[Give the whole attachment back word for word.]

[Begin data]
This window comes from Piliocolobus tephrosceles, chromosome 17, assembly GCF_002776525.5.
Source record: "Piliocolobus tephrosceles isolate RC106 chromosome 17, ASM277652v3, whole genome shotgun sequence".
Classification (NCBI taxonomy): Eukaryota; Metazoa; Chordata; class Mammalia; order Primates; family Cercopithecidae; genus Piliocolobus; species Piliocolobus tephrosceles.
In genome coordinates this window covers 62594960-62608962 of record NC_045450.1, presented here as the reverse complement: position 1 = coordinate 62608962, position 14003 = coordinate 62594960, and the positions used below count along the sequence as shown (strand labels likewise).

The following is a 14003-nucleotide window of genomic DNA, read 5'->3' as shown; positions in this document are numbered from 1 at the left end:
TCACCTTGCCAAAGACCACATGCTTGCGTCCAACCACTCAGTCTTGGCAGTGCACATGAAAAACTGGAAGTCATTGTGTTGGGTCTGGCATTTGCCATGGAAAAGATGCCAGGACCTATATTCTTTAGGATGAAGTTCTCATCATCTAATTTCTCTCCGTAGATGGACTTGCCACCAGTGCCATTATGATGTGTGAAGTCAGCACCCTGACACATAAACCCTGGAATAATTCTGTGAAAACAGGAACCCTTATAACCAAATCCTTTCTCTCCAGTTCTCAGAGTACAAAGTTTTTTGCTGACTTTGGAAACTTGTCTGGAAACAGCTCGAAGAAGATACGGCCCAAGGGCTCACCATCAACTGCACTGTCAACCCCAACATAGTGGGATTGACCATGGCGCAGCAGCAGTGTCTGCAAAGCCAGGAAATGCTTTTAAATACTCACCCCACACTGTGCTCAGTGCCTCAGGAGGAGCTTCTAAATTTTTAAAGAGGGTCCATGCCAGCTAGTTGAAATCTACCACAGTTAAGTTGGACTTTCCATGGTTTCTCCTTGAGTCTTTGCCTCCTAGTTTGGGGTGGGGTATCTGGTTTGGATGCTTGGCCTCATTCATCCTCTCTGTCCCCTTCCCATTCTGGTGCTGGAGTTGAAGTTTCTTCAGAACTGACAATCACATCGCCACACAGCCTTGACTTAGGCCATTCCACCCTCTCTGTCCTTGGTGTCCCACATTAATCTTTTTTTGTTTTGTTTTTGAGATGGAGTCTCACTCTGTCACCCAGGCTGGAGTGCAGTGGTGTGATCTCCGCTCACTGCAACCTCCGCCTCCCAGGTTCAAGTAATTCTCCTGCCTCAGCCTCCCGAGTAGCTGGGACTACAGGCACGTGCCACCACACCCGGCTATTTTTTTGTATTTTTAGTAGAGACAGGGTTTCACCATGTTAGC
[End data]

This window comes from Piliocolobus tephrosceles, chromosome 17, assembly GCF_002776525.5.
Source record: "Piliocolobus tephrosceles isolate RC106 chromosome 17, ASM277652v3, whole genome shotgun sequence".
Classification (NCBI taxonomy): Eukaryota; Metazoa; Chordata; class Mammalia; order Primates; family Cercopithecidae; genus Piliocolobus; species Piliocolobus tephrosceles.
In genome coordinates this window covers 62594960-62608962 of record NC_045450.1, presented here as the reverse complement: position 1 = coordinate 62608962, position 14003 = coordinate 62594960, and the positions used below count along the sequence as shown (strand labels likewise).

The following is a 14003-nucleotide window of genomic DNA, read 5'->3' as shown; positions in this document are numbered from 1 at the left end:
TCACCTTGCCAAAGACCACATGCTTGCGTCCAACCACTCAGTCTTGGCAGTGCACATGAAAAACTGGAAGTCATTGTGTTGGGTCTGGCATTTGCCATGGAAAAGATGCCAGGACCTATATTCTTTAGGATGAAGTTCTCATCATCTAATTTCTCTCCGTAGATGGACTTGCCACCAGTGCCATTATGATGTGTGAAGTCAGCACCCTGACACATAAACCCTGGAATAATTCTGTGAAAACAGGAACCCTTATAACCAAATCCTTTCTCTCCAGTTCTCAGAGTACAAAGTTTTTTGCTGACTTTGGAAACTTGTCTGGAAACAGCTCGAAGAAGATACGGCCCAAGGGCTCACCATCAACTGCACTGTCAACCCCAACATAGTGGGATTGACCATGGCGCAGCAGCAGTGTCTGCAAAGCCAGGAAATGCTTTTAAATACTCACCCCACACTGTGCTCAGTGCCTCAGGAGGAGCTTCTAAATTTTTAAAGAGGGTCCATGCCAGCTAGTTGAAATCTACCACAGTTAAGTTGGACTTTCCATGGTTTCTCCTTGAGTCTTTGCCTCCTAGTTTGGGGTGGGGTATCTGGTTTGGATGCTTGGCCTCATTCATCCTCTCTGTCCCCTTCCCATTCTGGTGCTGGAGTTGAAGTTTCTTCAGAACTGACAATCACATCGCCACACAGCCTTGACTTAGGCCATTCCACCCTCTCTGTCCTTGGTGTCCCACATTAATCTTTTTTTGTTTTGTTTTTGAGATGGAGTCTCACTCTGTCACCCAGGCTGGAGTGCAGTGGTGTGATCTCCGCTCACTGCAACCTCCGCCTCCCAGGTTCAAGTAATTCTCCTGCCTCAGCCTCCCGAGTAGCTGGGACTACAGGCACGTGCCACCACACCCGGCTATTTTTTTGTATTTTTAGTAGAGACAGGGTTTCACCATGTTAGC